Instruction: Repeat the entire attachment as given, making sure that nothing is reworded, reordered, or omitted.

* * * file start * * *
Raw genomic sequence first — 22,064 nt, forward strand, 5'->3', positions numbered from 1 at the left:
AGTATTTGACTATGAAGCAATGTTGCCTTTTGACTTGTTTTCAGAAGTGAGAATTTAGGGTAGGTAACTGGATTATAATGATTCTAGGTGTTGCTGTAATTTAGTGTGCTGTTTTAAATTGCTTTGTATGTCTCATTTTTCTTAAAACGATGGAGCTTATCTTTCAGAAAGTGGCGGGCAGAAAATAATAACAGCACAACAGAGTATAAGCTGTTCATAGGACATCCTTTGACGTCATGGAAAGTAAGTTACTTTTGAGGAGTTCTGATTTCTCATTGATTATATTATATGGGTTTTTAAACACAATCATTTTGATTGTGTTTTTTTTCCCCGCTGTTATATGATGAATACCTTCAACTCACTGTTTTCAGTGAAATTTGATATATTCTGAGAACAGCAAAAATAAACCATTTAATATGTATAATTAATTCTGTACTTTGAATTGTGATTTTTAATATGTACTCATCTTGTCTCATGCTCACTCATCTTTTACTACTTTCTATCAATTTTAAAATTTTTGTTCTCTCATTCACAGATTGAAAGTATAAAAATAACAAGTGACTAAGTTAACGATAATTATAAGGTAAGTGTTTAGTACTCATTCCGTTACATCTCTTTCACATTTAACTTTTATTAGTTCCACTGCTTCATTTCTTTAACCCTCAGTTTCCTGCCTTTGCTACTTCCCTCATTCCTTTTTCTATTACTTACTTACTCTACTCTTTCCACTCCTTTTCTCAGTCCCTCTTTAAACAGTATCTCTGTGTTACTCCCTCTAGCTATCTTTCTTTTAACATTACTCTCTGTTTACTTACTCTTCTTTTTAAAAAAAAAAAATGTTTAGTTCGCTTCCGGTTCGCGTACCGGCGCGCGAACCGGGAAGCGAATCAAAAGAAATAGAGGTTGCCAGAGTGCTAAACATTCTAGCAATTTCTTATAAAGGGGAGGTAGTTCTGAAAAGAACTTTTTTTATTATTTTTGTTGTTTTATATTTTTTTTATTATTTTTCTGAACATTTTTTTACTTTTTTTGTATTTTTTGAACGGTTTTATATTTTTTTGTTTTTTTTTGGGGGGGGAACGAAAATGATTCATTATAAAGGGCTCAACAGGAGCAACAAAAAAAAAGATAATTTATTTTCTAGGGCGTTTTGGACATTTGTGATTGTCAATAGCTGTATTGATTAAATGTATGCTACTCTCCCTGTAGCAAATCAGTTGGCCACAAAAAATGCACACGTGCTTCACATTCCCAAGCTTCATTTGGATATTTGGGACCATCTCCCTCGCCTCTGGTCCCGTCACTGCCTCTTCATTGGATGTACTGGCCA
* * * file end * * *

Raw genomic sequence first — 22,064 nt, forward strand, 5'->3', positions numbered from 1 at the left:
AGTATTTGACTATGAAGCAATGTTGCCTTTTGACTTGTTTTCAGAAGTGAGAATTTAGGGTAGGTAACTGGATTATAATGATTCTAGGTGTTGCTGTAATTTAGTGTGCTGTTTTAAATTGCTTTGTATGTCTCATTTTTCTTAAAACGATGGAGCTTATCTTTCAGAAAGTGGCGGGCAGAAAATAATAACAGCACAACAGAGTATAAGCTGTTCATAGGACATCCTTTGACGTCATGGAAAGTAAGTTACTTTTGAGGAGTTCTGATTTCTCATTGATTATATTATATGGGTTTTTAAACACAATCATTTTGATTGTGTTTTTTTTCCCCGCTGTTATATGATGAATACCTTCAACTCACTGTTTTCAGTGAAATTTGATATATTCTGAGAACAGCAAAAATAAACCATTTAATATGTATAATTAATTCTGTACTTTGAATTGTGATTTTTAATATGTACTCATCTTGTCTCATGCTCACTCATCTTTTACTACTTTCTATCAATTTTAAAATTTTTGTTCTCTCATTCACAGATTGAAAGTATAAAAATAACAAGTGACTAAGTTAACGATAATTATAAGGTAAGTGTTTAGTACTCATTCCGTTACATCTCTTTCACATTTAACTTTTATTAGTTCCACTGCTTCATTTCTTTAACCCTCAGTTTCCTGCCTTTGCTACTTCCCTCATTCCTTTTTCTATTACTTACTTACTCTACTCTTTCCACTCCTTTTCTCAGTCCCTCTTTAAACAGTATCTCTGTGTTACTCCCTCTAGCTATCTTTCTTTTAACATTACTCTCTGTTTACTTACTCTTCTTTTTAAAAAAAAAAAATGTTTAGTTCGCTTCCGGTTCGCGTACCGGCGCGCGAACCGGGAAGCGAATCAAAAGAAATAGAGGTTGCCAGAGTGCTAAACATTCTAGCAATTTCTTATAAAGGGGAGGTAGTTCTGAAAAGAACTTTTTTTATTATTTTTGTTGTTTTATATTTTTTTTATTATTTTTCTGAACATTTTTTTACTTTTTTTGTATTTTTTGAACGGTTTTATATTTTTTTGTTTTTTTTTGGGGGGGGAACGAAAATGATTCATTATAAAGGGCTCAACAGGAGCAACAAAAAAAAAGATAATTTATTTTCTAGGGCGTTTTGGACATTTGTGATTGTCAATAGCTGTATTGATTAAATGTATGCTACTCTCCCTGTAGCAAATCAGTTGGCCACAAAAAATGCACACGTGCTTCACATTCCCAAGCTTCATTTGGATATTTGGGACCATCTCCCTCGCCTCTGGTCCCGTCACTGCCTCTTCATTGGATGTACTGGCCA